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Friday, 27 March 2015 11:52

“Success Feels Awesome!”

Saratoga Bridges Client is a Story of Triumph

SARATOGA SPRINGS – Meet Amanda Baillargeon. She’s got a lot of things going for herself: A sunny disposition, stunning artistic talent and a future that is brighter not just because of the assistance she was able to receive, but also because of her own drive. Amanda is an example that shows that people with learning disabilities can do more than just survive – they can thrive and achieve great things. 

 

As March is Developmental Disabilities Awareness Month it’s a perfect time to tell her story. A success story that exhibits how important local, not-for-profit social service organizations like Saratoga Bridges are to their client’s lives – enabling them to maximize their potential. How, in a proper nurturing environment, great things are possible. But that’s only half the story.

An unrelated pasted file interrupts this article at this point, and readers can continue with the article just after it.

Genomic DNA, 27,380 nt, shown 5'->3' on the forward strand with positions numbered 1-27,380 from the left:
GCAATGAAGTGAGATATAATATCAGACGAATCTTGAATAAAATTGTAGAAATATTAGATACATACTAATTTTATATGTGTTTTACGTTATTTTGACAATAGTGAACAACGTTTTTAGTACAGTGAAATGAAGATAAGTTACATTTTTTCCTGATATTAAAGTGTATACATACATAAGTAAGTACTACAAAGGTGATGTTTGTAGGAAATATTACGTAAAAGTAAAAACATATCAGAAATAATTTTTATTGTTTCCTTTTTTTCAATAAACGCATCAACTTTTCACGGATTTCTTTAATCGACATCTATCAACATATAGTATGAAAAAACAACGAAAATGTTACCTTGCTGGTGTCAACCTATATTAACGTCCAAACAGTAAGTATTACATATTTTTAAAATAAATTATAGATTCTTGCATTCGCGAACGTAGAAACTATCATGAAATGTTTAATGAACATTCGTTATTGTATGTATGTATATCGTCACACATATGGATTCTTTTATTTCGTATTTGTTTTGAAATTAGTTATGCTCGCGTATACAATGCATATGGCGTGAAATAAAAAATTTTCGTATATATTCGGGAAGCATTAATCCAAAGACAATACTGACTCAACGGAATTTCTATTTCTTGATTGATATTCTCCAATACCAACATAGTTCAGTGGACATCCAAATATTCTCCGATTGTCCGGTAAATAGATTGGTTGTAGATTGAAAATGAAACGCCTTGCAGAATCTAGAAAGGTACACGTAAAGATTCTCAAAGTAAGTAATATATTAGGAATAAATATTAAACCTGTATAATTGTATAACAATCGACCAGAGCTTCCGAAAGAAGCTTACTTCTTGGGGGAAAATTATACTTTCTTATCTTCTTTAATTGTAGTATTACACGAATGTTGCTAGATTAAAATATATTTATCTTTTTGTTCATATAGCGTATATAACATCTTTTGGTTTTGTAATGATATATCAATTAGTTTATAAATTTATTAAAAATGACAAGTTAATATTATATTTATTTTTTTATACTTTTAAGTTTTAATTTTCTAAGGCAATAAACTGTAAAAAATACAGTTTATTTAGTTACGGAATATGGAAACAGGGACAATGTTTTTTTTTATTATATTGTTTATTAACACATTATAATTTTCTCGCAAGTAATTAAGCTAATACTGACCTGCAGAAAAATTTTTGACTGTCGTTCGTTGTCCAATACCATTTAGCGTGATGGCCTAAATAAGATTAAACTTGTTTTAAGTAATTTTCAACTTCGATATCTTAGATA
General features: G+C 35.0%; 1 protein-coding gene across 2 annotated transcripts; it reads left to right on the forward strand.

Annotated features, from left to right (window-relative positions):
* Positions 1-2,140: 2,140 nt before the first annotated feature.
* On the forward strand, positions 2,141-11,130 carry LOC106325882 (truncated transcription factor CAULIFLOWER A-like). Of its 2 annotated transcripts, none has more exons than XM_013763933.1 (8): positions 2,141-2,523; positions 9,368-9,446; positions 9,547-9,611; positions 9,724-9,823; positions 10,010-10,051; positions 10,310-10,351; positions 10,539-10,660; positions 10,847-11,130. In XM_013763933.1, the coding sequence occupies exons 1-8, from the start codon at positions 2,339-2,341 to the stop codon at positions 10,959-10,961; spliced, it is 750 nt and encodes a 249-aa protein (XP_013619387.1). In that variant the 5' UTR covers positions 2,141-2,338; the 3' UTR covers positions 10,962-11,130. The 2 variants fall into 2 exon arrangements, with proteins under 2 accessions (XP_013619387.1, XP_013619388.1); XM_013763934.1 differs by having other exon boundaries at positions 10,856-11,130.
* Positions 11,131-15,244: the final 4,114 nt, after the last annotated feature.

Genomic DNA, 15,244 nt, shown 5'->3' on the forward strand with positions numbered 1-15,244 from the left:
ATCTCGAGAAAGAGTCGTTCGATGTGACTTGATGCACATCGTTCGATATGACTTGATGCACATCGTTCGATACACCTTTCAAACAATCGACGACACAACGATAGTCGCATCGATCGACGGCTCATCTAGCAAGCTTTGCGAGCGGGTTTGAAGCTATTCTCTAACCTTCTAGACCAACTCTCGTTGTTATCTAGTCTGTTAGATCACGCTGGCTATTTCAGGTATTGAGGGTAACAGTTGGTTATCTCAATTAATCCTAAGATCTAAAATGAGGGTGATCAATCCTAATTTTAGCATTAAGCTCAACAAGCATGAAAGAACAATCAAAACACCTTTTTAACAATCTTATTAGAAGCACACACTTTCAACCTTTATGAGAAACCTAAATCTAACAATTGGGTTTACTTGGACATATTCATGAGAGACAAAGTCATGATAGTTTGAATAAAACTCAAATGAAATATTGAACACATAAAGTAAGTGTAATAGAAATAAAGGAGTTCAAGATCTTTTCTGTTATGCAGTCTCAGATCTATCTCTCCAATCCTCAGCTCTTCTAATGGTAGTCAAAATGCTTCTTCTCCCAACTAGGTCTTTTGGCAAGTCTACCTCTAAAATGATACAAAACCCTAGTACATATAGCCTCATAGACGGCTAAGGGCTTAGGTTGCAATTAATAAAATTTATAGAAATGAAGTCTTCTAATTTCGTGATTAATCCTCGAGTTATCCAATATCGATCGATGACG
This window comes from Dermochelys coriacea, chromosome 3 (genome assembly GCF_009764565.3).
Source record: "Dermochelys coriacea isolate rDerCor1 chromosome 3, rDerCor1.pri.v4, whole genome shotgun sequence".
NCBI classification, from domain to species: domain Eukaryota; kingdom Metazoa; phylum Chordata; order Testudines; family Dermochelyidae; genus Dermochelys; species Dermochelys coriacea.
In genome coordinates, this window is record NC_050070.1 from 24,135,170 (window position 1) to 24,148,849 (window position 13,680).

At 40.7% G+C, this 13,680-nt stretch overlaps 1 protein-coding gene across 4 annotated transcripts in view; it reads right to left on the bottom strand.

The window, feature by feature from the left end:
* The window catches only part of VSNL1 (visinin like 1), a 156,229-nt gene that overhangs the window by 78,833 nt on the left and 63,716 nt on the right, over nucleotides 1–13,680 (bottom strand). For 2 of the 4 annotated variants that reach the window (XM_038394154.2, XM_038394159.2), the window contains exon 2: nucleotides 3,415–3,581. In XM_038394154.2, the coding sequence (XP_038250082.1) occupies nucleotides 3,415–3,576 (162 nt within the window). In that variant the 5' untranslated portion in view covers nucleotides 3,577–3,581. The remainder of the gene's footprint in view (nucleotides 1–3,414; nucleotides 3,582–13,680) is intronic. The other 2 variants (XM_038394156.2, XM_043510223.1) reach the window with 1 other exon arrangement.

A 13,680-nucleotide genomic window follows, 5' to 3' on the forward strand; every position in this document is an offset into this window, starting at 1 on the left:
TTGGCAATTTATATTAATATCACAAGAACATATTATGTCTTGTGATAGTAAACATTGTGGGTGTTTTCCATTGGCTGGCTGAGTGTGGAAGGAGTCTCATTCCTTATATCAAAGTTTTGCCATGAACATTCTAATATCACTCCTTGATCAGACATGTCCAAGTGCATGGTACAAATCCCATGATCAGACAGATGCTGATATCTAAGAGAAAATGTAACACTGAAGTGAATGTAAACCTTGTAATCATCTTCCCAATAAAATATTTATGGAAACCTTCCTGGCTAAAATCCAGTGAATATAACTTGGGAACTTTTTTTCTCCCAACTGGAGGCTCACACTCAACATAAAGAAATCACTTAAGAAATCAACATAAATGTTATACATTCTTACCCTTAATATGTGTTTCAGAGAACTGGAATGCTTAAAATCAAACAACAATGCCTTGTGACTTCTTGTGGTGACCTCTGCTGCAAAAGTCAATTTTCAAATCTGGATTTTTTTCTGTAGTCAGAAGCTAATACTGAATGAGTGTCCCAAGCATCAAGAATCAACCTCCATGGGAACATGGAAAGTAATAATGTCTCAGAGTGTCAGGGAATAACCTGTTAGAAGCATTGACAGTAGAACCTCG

The other half is the spirit of people like Amanda Baillargeon. You talk to her and you can’t help but be touched and inspired. 

 

She is an extremely talented artist, who has maximized her talents since coming to Saratoga Bridges’ Creative Endeavors facility in Ballston Spa in 2004. Amanda’s mentor was Barbara Grey. “I love it! I’m in my own world!” Amanda says with a smile, and given the chance to develop that world, Amanda has received great acclaim. 

 

Amanda said she gets her primary inspiration from photographs and Beatrix Potter prints. Her pieces have been featured in innumerable shows and exhibits. In particular, she has been recognized as a standout at the prestigious The Arc Otsego’s Voice! Annual juried art exhibition opening, which contains works by artists with developmental disabilities from across New York State.  Amanda’s watercolor painting ‘Love Birds’ was featured in Voice!5.  Her piece “Reflections” was selected for the cover for Voice! 6. She had a piece included in Voice!7.  At the Voice!9 Art Show, Amanda won 1st place for her painting “The Wait” and received a $300 prize. The painting sold during the opening reception for $125. Additionally, at the Creative Endeavors “Through My Eyes” juried art show, her piece “Garden of Wild Flowers” won 3rd Place and received $100.